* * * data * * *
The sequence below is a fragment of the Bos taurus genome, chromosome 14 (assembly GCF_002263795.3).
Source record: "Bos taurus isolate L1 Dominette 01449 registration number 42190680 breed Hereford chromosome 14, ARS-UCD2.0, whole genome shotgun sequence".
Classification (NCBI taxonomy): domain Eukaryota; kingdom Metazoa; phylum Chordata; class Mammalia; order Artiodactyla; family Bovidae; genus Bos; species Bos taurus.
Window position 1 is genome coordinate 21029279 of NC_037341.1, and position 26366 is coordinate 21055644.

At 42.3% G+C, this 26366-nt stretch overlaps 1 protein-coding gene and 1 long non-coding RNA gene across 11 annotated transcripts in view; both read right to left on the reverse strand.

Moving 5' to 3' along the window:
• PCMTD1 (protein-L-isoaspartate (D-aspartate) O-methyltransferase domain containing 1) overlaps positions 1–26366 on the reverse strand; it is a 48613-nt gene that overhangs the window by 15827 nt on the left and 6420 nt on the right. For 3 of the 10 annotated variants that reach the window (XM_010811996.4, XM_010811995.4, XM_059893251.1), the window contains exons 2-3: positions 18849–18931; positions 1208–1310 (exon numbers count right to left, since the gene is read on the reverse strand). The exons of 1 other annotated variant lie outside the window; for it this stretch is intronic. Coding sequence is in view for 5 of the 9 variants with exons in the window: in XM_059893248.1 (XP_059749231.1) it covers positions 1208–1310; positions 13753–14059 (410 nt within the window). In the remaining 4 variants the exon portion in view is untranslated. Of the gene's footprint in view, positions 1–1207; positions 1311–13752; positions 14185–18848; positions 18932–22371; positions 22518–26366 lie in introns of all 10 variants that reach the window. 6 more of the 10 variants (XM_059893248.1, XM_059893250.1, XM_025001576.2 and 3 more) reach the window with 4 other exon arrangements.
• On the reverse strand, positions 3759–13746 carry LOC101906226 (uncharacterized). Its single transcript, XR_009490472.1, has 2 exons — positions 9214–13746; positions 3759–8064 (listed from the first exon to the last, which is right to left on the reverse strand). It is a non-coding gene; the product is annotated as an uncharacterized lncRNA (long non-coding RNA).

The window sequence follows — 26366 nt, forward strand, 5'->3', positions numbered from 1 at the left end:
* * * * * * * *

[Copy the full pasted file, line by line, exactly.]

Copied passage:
The sequence below is a fragment of the Bos taurus genome, chromosome 14 (assembly GCF_002263795.3).
Source record: "Bos taurus isolate L1 Dominette 01449 registration number 42190680 breed Hereford chromosome 14, ARS-UCD2.0, whole genome shotgun sequence".
Classification (NCBI taxonomy): domain Eukaryota; kingdom Metazoa; phylum Chordata; class Mammalia; order Artiodactyla; family Bovidae; genus Bos; species Bos taurus.
Window position 1 is genome coordinate 21029279 of NC_037341.1, and position 26366 is coordinate 21055644.

At 42.3% G+C, this 26366-nt stretch overlaps 1 protein-coding gene and 1 long non-coding RNA gene across 11 annotated transcripts in view; both read right to left on the reverse strand.

Moving 5' to 3' along the window:
• PCMTD1 (protein-L-isoaspartate (D-aspartate) O-methyltransferase domain containing 1) overlaps positions 1–26366 on the reverse strand; it is a 48613-nt gene that overhangs the window by 15827 nt on the left and 6420 nt on the right. For 3 of the 10 annotated variants that reach the window (XM_010811996.4, XM_010811995.4, XM_059893251.1), the window contains exons 2-3: positions 18849–18931; positions 1208–1310 (exon numbers count right to left, since the gene is read on the reverse strand). The exons of 1 other annotated variant lie outside the window; for it this stretch is intronic. Coding sequence is in view for 5 of the 9 variants with exons in the window: in XM_059893248.1 (XP_059749231.1) it covers positions 1208–1310; positions 13753–14059 (410 nt within the window). In the remaining 4 variants the exon portion in view is untranslated. Of the gene's footprint in view, positions 1–1207; positions 1311–13752; positions 14185–18848; positions 18932–22371; positions 22518–26366 lie in introns of all 10 variants that reach the window. 6 more of the 10 variants (XM_059893248.1, XM_059893250.1, XM_025001576.2 and 3 more) reach the window with 4 other exon arrangements.
• On the reverse strand, positions 3759–13746 carry LOC101906226 (uncharacterized). Its single transcript, XR_009490472.1, has 2 exons — positions 9214–13746; positions 3759–8064 (listed from the first exon to the last, which is right to left on the reverse strand). It is a non-coding gene; the product is annotated as an uncharacterized lncRNA (long non-coding RNA).

The window sequence follows — 26366 nt, forward strand, 5'->3', positions numbered from 1 at the left end: